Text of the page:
10 Tips on Reselling Your Used Clothes
Everyday someone comes into my store and says something like, “well, I guess you’re doing well because I read that due to the bad economy, everyone is shopping for used clothes.” The truth is, I’m seeing more people wanting to sell their clothes than shop for new ones. My calender for appointments is booked out a month rather than the usual week. And many are with new consignors who have never tried to resell their clothes before. So I thought now is a good time to offer some advice on the art of consigning clothes. Here are 10 tips.
1) Do your homework. Research the consignment stores in your area. Find out what kinds of clothes they take and what their policies are. Do you need an appointment? Should clothes be on hangars? Don’t put you and a store owner in an awkward situation by just walking in with a bag and expecting they’re ready to see you.
2) It’s common to go through the closet, pull a bunch of things and just throw them in a bag. First, put things in piles on your bed: donate, give away to a friend, throw away and potential resale. What do you really think has a resale value?
3) Is it in season? Is it in style? If it’s fall and you’re pulling out tank tops and sundresses, no reasonable consignment store is going to take them. Divide your piles and be discriminating.
4) Once you’ve got a batch of clothes you think are worthy, then check them over to make sure they’re in perfect condition. If there’s a button missing, or a tiny rip in the underarm….don’t bring it to a store and expect that they’re not going to think that’s not a big deal! Fix the problems or put that item in the ‘donate to your favorite charity’ pile.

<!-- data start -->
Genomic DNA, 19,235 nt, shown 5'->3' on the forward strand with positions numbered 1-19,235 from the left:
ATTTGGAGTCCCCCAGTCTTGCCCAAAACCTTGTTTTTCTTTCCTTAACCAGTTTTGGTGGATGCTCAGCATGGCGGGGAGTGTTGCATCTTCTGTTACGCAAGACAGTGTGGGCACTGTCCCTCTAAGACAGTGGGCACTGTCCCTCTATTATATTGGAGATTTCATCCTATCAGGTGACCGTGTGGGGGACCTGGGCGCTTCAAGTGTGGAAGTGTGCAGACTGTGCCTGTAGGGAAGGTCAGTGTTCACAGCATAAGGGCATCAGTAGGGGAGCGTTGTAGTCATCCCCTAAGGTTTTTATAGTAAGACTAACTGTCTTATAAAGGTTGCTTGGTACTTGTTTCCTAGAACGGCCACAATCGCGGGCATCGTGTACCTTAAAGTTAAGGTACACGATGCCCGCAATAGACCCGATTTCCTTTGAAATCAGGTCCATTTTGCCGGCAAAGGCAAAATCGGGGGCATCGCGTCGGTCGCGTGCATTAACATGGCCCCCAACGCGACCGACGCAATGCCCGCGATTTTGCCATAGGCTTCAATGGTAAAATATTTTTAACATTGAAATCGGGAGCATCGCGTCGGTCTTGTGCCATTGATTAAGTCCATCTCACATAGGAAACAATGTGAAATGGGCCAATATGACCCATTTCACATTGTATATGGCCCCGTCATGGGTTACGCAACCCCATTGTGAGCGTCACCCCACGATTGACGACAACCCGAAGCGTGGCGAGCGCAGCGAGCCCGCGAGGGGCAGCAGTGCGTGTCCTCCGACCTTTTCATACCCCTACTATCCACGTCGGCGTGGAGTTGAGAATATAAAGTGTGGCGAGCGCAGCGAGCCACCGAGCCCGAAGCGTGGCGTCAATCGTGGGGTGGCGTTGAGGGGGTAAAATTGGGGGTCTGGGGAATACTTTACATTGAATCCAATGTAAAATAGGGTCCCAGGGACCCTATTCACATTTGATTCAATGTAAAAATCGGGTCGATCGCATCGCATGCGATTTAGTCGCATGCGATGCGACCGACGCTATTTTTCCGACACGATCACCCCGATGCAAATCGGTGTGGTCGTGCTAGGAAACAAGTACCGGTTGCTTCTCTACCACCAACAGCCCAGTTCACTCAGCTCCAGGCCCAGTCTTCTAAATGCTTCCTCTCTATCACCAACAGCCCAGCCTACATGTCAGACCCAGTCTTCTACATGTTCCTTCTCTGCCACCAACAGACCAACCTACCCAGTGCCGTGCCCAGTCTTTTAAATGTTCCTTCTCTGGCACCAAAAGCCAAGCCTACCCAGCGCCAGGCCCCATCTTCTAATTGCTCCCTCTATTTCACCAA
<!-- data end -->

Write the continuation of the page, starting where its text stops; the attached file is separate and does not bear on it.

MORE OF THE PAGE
5) Now…wash those clothes! Bring them to a store smellling fresh. I can’t tell you how many times someone has called me to say they’ve had this bag of clothes in their trunk for six months and have got to get rid of it! Yeah…but not here!
6) Do not remove the labels…even if they bother your neck. Some stores won’t take clothes without the labels. I will sometimes, but it definitely cheapens the item.
7) If you’re a smoker and you smoke in your home…forget it. The clothes will have absorbed that odor and chances are you don’t even realize it.
8) When calling a store to make your appointment, avoid using terms like, “I have a TON of clothes’. That does not excite us. It just sounds like a lot of work. Less is better.
9) Don’t take it personally when your clothes are not accepted. There are lots of reasons a store may not take some of your items: they already have too many things like that on the racks or they’ve tried items like those in the past and they didn’t resell. But ulitmately, it is the taste of the owner of the store and if you don’t agree, then you should open your own store. Seriously….if you owned a consignment store and you had the choice or working with a consignor who berates you for not taking clothes they’re getting rid of…vs. the one who is really grateful for whatever you took and offered to try to resell….who would you welcome back and want to work with again?
10) Continuing on that vein of developing a relationship with a consignment store that you want to continue…show a little gratitude. Saying something like….”is that all you got for that?” is a terrible way to say thanks for sellling something I was done with.
11) Shop where you consign. Best way to be a favorite consignor is to also spend your money there. Store owners appreciate it and are more likley to want to keep you as a customer and a consignor!